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Solar energy advocates want Cuomo to reinstate net metering for compensation

Ellen Abbott
WRVO Public Media
Solar array in the town of Clay that provides electricity to the town office building.

Solar energy advocates are calling on Gov. Andrew Cuomo to change the way the state determines compensation for solar projects.

The problems began about a year ago, when the Public Service Commission replaced net metering with a policy called the Value of Distributed Energy Resources, or VDER for short. Chris Carrick, the Energy Program Manager at the Central New York Regional Planning and Development Board said the new policy ultimately reduces the worth of solar power.

"The outcome of this is driving solar development towards very limited areas of the state where the VDER policy is not so bad, but taking an axe to parts of the state like central New York,” Carrick said. 

And that has been a death knell for solar power projects. So far, Carrick said the state has lost $800 million in local investment, and $258 million in central New York alone. That could include a project in the town of Clay. Supervisor Damian Ulatowski said there are plans for a solar array on six acres of town-owned land for a community solar project.

"It is in jeopardy at the moment because of this so-called VDER concept, which makes it less attractive for developers of these project to participate, because usually it’s a shared effort,” Ulatowski said.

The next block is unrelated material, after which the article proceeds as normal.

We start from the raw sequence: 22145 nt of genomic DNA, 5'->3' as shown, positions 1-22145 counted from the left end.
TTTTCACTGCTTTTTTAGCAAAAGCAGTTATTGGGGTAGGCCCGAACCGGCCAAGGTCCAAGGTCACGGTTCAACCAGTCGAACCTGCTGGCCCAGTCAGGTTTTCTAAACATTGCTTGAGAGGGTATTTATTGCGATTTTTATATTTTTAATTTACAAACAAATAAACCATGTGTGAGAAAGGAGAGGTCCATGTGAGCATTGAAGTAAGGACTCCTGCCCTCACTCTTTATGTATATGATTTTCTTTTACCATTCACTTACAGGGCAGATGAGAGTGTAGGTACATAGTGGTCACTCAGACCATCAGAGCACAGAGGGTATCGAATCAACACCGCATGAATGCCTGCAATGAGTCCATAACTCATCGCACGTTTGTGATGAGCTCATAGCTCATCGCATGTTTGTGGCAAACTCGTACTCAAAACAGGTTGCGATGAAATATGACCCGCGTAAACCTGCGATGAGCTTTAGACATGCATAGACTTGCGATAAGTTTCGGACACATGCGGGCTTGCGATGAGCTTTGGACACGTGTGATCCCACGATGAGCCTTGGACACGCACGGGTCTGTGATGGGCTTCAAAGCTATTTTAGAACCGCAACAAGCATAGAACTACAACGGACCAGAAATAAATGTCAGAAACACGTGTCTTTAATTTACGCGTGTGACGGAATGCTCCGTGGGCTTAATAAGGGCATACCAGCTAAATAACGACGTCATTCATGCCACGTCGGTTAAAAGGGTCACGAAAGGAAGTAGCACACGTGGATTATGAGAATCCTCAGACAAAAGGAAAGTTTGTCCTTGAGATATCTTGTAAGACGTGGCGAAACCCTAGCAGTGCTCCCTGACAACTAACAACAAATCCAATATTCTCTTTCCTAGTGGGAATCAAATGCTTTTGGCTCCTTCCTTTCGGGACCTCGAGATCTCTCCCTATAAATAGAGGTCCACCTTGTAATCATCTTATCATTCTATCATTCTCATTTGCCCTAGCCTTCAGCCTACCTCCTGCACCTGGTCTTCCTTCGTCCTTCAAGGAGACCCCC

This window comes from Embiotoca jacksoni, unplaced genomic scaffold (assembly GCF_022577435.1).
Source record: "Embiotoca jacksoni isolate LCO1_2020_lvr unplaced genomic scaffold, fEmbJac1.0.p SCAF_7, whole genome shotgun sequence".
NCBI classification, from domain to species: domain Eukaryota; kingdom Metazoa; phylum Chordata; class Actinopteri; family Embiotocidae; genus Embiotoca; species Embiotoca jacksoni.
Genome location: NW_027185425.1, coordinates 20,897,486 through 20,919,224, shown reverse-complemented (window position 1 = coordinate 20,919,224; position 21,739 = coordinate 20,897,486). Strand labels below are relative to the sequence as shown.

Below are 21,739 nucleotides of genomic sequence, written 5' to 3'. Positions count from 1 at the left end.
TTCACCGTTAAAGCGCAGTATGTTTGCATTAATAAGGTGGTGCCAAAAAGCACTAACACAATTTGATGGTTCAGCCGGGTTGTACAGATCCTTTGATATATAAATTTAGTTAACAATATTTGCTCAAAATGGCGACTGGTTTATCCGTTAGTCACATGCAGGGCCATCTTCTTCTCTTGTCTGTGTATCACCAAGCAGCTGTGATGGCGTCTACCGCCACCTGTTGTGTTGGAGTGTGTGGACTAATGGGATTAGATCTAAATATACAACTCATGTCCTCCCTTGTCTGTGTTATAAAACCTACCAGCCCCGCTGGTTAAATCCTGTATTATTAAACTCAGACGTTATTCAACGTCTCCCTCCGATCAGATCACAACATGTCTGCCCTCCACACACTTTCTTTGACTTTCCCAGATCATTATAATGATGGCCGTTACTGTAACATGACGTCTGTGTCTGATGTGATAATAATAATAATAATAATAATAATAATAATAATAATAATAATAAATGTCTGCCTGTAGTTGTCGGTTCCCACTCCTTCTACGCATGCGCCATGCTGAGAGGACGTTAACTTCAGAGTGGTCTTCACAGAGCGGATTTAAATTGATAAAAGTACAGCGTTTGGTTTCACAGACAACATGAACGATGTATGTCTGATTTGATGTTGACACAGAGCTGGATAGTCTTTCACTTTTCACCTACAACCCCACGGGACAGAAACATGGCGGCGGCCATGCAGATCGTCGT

Net metering replaces the complicated VDER concept with a simple reimbursement method. The Assembly has passed a bill that would put VDER on hold for community solar projects, but it has not moved in the state Senate. Carrick said boosters will continue to look for legislative relief. But time is of the essence, so they are also turning to the governor.

“Because solar developers will simply pull up stakes and move to other states where the policy is more friendly," Carrick said. "Time is money, and if it takes another six months or a year to sort this out, then we’ll be behind.”

Ellen produces news reports and features related to events that occur in the greater Syracuse area and throughout Onondaga County. Her reports are heard regularly in regional updates in Morning Edition and All Things Considered.